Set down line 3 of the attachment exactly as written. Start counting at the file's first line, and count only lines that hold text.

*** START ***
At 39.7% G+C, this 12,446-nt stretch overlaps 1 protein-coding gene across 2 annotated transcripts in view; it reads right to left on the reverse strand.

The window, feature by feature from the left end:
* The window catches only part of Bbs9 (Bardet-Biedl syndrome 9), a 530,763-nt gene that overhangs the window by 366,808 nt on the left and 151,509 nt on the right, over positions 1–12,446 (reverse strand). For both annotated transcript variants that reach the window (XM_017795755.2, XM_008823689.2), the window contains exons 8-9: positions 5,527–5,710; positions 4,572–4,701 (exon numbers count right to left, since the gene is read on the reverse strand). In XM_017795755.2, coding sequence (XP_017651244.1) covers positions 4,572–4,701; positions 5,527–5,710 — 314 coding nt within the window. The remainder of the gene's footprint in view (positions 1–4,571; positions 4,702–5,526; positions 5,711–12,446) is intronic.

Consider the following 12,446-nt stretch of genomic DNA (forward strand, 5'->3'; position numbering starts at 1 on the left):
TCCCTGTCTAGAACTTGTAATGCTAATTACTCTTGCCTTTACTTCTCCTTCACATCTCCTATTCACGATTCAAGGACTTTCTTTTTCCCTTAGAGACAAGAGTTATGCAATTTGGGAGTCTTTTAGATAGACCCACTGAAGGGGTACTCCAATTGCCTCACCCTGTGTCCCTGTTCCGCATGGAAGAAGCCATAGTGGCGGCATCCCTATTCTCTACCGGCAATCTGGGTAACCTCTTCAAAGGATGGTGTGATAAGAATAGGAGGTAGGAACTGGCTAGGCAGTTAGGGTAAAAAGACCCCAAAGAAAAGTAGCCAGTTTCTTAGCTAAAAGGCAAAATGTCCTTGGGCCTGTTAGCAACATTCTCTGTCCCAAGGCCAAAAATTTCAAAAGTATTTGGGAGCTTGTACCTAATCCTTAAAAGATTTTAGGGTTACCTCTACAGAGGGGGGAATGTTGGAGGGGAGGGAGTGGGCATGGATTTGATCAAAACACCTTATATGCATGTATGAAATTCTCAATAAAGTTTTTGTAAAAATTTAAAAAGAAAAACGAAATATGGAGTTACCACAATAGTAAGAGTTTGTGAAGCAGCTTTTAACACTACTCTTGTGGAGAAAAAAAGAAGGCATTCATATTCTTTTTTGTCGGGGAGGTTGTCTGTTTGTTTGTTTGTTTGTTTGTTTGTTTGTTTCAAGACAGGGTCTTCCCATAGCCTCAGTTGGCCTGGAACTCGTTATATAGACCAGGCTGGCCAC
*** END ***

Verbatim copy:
* The window catches only part of Bbs9 (Bardet-Biedl syndrome 9), a 530,763-nt gene that overhangs the window by 366,808 nt on the left and 151,509 nt on the right, over positions 1–12,446 (reverse strand). For both annotated transcript variants that reach the window (XM_017795755.2, XM_008823689.2), the window contains exons 8-9: positions 5,527–5,710; positions 4,572–4,701 (exon numbers count right to left, since the gene is read on the reverse strand). In XM_017795755.2, coding sequence (XP_017651244.1) covers positions 4,572–4,701; positions 5,527–5,710 — 314 coding nt within the window. The remainder of the gene's footprint in view (positions 1–4,571; positions 4,702–5,526; positions 5,711–12,446) is intronic.